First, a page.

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Tom the Taxer. Loophole Louie. Diamond Jim. Scooter. Old Woof Woof.
Tricky Dick. Slick Willie. Ozone Man.
The history of state and national politics teems with campaigns’ colorful and cutting attempts to breed distrust and even contempt for political rivals.
The Name Game is one way to do it.
For ages, partisans have dreamed of the perfect mocking moniker -- and sometimes lost sleep that their creations could boomerang and tarnish their candidate.
Now, as Wisconsin enters a busy 2014 election cycle featuring Gov. Scott Walker and Democrat Mary Burke, a new Name Game round is well underway.
Names matter, says Robert Hickey, author of "Honor & Respect: the Official Guide to Names, Titles, and Forms of Address."
"A person's name tells us much about them. Are they from a family with which I am familiar? Are they formal or informal: do they choose to present their name as ‘William’ or ‘Billy’? All sorts of stereotypes can come into play -- positive and negative -- when we hear a name."
Nicknames are much more personal than formal names, so "inventing a negative nickname in a political race is intended to insult as it would on the school yard," Hickey said.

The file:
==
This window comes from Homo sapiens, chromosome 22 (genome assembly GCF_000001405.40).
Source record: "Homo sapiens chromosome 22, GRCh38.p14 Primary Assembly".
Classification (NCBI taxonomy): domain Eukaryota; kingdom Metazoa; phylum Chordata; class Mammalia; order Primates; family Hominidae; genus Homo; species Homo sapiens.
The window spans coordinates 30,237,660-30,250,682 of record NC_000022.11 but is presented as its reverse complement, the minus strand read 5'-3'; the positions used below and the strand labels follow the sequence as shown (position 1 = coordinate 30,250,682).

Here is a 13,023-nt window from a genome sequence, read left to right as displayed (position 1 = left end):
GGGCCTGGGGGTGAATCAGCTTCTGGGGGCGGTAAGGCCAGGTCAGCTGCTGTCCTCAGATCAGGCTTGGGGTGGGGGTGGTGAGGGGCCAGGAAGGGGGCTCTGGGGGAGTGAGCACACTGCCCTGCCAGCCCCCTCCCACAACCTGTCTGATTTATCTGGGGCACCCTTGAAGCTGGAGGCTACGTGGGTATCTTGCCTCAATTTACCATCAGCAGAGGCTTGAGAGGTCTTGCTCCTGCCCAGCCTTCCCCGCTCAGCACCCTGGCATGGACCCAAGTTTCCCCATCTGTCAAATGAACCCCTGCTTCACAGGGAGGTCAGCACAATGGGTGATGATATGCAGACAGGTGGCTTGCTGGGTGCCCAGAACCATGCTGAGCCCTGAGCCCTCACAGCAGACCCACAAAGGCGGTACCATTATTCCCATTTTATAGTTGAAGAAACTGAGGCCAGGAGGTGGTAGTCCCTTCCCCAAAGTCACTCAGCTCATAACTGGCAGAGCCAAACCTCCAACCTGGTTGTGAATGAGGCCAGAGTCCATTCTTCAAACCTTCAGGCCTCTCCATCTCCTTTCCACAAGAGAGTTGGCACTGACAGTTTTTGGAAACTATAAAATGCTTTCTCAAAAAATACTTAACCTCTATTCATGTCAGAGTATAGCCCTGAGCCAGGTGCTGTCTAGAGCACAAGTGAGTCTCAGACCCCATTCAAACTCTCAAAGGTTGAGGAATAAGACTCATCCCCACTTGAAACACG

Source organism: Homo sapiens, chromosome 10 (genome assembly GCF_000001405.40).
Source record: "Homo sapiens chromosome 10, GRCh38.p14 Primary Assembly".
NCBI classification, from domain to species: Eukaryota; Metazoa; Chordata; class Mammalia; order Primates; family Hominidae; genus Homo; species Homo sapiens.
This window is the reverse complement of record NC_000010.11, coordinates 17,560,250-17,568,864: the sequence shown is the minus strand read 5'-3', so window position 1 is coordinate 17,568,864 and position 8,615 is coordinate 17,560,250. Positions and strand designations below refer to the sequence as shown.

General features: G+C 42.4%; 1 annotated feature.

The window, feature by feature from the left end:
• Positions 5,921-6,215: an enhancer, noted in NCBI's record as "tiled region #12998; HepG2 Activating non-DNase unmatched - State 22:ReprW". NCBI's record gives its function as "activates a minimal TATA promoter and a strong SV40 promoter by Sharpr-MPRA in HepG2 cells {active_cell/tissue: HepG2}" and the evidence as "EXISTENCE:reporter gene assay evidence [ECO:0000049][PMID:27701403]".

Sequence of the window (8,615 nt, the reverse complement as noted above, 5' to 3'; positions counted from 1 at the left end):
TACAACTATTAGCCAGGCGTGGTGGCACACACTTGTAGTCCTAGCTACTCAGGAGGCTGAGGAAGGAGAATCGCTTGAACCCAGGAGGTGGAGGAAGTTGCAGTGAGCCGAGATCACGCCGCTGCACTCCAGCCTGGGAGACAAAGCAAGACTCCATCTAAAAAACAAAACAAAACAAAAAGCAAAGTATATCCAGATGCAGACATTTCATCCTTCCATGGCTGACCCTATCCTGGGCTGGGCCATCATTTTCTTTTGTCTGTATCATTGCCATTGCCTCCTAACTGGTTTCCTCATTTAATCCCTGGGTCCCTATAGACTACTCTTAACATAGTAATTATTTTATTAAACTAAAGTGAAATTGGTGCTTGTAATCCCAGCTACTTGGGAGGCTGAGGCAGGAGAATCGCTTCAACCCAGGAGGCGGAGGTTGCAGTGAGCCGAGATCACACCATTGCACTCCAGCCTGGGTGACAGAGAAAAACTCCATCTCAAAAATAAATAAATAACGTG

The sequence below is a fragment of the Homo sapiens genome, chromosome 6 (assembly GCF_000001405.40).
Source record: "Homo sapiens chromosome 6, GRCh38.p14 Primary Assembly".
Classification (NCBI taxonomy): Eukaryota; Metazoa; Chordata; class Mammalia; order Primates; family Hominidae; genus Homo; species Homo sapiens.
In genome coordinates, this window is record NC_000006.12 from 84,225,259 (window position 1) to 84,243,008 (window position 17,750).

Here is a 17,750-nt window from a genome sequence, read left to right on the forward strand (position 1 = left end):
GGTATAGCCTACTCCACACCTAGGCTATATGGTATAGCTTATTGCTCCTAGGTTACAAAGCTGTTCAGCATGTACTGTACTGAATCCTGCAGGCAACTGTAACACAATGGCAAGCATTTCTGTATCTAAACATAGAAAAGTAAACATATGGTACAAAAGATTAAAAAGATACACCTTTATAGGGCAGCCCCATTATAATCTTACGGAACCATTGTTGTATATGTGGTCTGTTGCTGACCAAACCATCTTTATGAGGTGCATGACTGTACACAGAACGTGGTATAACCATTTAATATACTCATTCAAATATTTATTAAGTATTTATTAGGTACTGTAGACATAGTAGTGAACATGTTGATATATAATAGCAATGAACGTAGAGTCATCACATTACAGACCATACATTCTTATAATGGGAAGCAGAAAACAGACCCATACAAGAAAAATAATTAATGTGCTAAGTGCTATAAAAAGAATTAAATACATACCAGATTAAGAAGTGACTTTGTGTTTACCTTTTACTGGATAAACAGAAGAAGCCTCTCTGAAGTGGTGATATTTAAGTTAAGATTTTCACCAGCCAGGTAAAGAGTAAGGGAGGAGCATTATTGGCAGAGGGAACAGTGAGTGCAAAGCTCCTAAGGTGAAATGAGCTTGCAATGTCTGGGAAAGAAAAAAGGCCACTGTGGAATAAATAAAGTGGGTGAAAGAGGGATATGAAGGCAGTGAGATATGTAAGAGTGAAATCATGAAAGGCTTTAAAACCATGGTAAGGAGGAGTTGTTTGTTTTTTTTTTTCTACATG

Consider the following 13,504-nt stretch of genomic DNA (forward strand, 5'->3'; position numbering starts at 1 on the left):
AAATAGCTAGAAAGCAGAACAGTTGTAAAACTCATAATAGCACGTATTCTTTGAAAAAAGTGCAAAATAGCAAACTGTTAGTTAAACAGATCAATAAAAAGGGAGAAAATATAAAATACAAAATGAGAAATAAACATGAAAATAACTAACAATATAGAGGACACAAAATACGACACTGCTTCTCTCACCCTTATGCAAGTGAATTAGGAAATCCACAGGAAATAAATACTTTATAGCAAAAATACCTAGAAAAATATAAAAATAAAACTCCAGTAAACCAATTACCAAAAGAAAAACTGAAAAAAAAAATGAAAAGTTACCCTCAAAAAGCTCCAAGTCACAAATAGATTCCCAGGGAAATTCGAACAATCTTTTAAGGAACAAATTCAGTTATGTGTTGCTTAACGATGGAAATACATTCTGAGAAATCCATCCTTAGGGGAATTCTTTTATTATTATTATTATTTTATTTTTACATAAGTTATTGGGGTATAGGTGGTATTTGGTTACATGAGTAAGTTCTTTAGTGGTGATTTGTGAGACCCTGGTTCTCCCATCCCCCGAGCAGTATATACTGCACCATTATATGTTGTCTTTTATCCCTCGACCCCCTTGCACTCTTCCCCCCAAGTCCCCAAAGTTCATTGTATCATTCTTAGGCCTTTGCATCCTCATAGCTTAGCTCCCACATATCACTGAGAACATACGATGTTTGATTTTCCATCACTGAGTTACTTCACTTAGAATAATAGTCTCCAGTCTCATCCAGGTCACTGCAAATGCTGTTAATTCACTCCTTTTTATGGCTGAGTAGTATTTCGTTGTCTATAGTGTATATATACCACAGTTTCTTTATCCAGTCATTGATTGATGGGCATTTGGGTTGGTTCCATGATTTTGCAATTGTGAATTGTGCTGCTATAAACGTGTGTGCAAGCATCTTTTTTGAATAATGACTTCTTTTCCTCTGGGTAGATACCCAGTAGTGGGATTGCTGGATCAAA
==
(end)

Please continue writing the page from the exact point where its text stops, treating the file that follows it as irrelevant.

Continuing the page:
Much of the game plays out now on Twitter, a petri dish for hashtag mashups. But in other formats such as news releases, blog posts and email blasts, partisans also are test-driving electronic epithets and caricatures, and not just in the governor’s race.
"Governor Ultrasound." "Millionaire Mary." "‘Struggling’ Sean Duffy."
Walker is familiar with it by now.
Back to his years running Milwaukee County, critics have dismissed him as "Scooter," suggesting he’s fighting way above his weight.
That seems positively quaint now -- especially after the rancor directed Walker’s way when he surprised Wisconsin with budget legislation that sharply limited collective bargaining. For some, the governor became "Koch-head Walker" after the governor was punked by a phone-caller posing as industrialist and conservative political funder David Koch.
As the lone challenger to Walker, Burke, the former Trek Bicycle executive and ex-state Commerce secretary, is getting a lot of early attention of the unflattering kind.